Plank Walker IPA. 
At this time, our food arrived. We'd all arrived, independently, at the Chicken Tikka Skewers, and they were delicious. The culinary program at Nutmeg is squared strictly at the cuisines of former British colonies, for reasons unexplained, so that means Indian, Canadian (they have their version of poutine!), New Zealand, Australian (?), Taiwanese? , Maylasia, Scotland, etc. The menu has always been focused, it's the beer that needed real professional help, and so far, it's working.

I had one more, and that was the Plank Walker IPA (76 IBU, 7.5% ABV). Big hoppy nose, nice and fruity, big malt meets big hops, while remaining balanced. Definitely in the English-style of IPA. Tasty stuff. My kind of IPA, through and through, a beer I truly enjoyed. This is one I would choose again and again.

We had our beers, we had our bites, and it was
time to close this little chapter in our adventures and move further south to more new breweries in the not too distant suburbs. As for Nutmeg, hey, if you're in Burnsville, go for it, they've got good beer brewing!

Town Hall Galaxy Session IPA

Galaxy Session IPA. 4.6% ABV.

Clear, bright golden color, slim white head.

Aroma pops with grapefruit and lime. Tropical tints come on board after, pineapple and mango. Nicely balanced and bitter.

In the mouth: Big citric bitterness starts it out, then it's smoothness and cool. Light bodied, low alcohol, lean and clean. Goes down like a dream. But, a bit one-note and unfortunately unmemorable. But, it's a session beer.  That's where they succeed. Nice and hoppy and forgettable. Good beer, and you can drink a lot of them.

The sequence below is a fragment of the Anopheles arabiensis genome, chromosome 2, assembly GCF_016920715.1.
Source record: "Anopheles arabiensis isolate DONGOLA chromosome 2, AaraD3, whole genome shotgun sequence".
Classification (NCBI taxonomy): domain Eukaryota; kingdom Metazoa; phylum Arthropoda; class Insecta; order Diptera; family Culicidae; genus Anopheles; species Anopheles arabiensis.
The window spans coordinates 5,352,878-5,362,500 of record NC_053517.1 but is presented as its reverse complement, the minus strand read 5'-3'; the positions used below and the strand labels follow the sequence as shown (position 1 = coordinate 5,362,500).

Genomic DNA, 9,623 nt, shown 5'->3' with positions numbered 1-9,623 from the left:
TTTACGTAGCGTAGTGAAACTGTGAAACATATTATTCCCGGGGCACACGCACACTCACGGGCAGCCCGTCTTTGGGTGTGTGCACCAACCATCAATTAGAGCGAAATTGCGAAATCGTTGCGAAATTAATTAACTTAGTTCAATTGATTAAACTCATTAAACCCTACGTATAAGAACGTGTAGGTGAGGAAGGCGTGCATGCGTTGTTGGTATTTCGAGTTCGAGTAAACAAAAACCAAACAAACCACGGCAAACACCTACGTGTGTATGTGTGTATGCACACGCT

Gutenberg American Pale Ale

I'm still trying to wrap my head around gluten-free beers. In the service of that endeavor, I decided to drink a can of Gutenberg American Pale Ale. 5.5% ABV.

Clear, amber-toned, slim white head.

Lightly hoppy, mildly fruity....nice.

In the mouth: Huh. I still don't know how to judge these. It lacks so much in what I'd want from a pale ale, but how does it succeed as a gluten-reduced pale ale? I'm really missing a lot in what I expect out of beer, in terms of flavor. Whatever replaced the malt, it's not doing it for me.

But what if I had to drink this beer? Would I be somewhat satisfied, because I had no choice? It's a little off, a bit weird, but does it have to be?

There's some malty-ish sweetness, but I'm not sure where it comes from.

I'm not mad at it. I can drink it just fine, but it's not really an American Pale Ale, sure as heck doesn't taste like one. Well, if I had to drink this in order to drink a beer, I wouldn't hate it.

Sisyphus Black IPA

Sisyphus Black IPA. 6.4% ABV. 70 IBU.

Full ebon hued coloration, cocoa-tinged head, leaving lace, lasting long.

Rich, malty aromatics, plus grassy hops. Hop bitterness at play with malt sweetness.

In the mouth: big, rich malt, with cocoa and coffee tinges starts off at first, with grassy, citrus-y hops. Bitter and sweet keep on their tango, back and forth, and up and down. Bitter, sweet, malt, dark, hoppy, yum. I can dig it.

Wait. Did I say Yum? Did I also say that I can dig it? Yeah, I thought so. It's true. This is delicious.